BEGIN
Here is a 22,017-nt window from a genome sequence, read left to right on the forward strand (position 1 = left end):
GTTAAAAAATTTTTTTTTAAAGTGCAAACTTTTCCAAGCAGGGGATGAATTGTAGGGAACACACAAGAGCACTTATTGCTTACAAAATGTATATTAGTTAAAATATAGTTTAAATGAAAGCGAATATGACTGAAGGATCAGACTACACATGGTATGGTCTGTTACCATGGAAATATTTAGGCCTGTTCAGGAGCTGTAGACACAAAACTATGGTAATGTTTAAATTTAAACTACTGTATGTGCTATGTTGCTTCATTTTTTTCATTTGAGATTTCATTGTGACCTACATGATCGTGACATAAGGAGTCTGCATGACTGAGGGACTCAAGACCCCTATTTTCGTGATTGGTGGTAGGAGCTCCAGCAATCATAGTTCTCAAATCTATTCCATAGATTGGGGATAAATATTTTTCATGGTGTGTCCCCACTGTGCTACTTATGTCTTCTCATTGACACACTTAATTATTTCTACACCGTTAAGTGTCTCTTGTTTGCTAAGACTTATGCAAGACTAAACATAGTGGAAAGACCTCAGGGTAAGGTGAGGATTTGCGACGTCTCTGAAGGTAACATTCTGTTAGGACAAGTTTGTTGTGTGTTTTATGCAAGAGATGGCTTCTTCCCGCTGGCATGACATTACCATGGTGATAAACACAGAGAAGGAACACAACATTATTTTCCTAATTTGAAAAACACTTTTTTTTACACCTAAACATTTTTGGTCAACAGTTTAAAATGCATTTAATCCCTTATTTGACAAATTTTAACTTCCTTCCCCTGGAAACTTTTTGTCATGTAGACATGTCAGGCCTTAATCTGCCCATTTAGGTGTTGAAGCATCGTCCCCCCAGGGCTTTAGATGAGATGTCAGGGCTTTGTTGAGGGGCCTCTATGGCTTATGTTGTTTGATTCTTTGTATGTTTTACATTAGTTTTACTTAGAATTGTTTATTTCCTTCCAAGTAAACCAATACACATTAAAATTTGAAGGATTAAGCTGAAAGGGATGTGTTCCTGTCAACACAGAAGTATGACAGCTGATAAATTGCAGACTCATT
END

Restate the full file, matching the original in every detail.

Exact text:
Here is a 22,017-nt window from a genome sequence, read left to right on the forward strand (position 1 = left end):
GTTAAAAAATTTTTTTTTAAAGTGCAAACTTTTCCAAGCAGGGGATGAATTGTAGGGAACACACAAGAGCACTTATTGCTTACAAAATGTATATTAGTTAAAATATAGTTTAAATGAAAGCGAATATGACTGAAGGATCAGACTACACATGGTATGGTCTGTTACCATGGAAATATTTAGGCCTGTTCAGGAGCTGTAGACACAAAACTATGGTAATGTTTAAATTTAAACTACTGTATGTGCTATGTTGCTTCATTTTTTTCATTTGAGATTTCATTGTGACCTACATGATCGTGACATAAGGAGTCTGCATGACTGAGGGACTCAAGACCCCTATTTTCGTGATTGGTGGTAGGAGCTCCAGCAATCATAGTTCTCAAATCTATTCCATAGATTGGGGATAAATATTTTTCATGGTGTGTCCCCACTGTGCTACTTATGTCTTCTCATTGACACACTTAATTATTTCTACACCGTTAAGTGTCTCTTGTTTGCTAAGACTTATGCAAGACTAAACATAGTGGAAAGACCTCAGGGTAAGGTGAGGATTTGCGACGTCTCTGAAGGTAACATTCTGTTAGGACAAGTTTGTTGTGTGTTTTATGCAAGAGATGGCTTCTTCCCGCTGGCATGACATTACCATGGTGATAAACACAGAGAAGGAACACAACATTATTTTCCTAATTTGAAAAACACTTTTTTTTACACCTAAACATTTTTGGTCAACAGTTTAAAATGCATTTAATCCCTTATTTGACAAATTTTAACTTCCTTCCCCTGGAAACTTTTTGTCATGTAGACATGTCAGGCCTTAATCTGCCCATTTAGGTGTTGAAGCATCGTCCCCCCAGGGCTTTAGATGAGATGTCAGGGCTTTGTTGAGGGGCCTCTATGGCTTATGTTGTTTGATTCTTTGTATGTTTTACATTAGTTTTACTTAGAATTGTTTATTTCCTTCCAAGTAAACCAATACACATTAAAATTTGAAGGATTAAGCTGAAAGGGATGTGTTCCTGTCAACACAGAAGTATGACAGCTGATAAATTGCAGACTCATT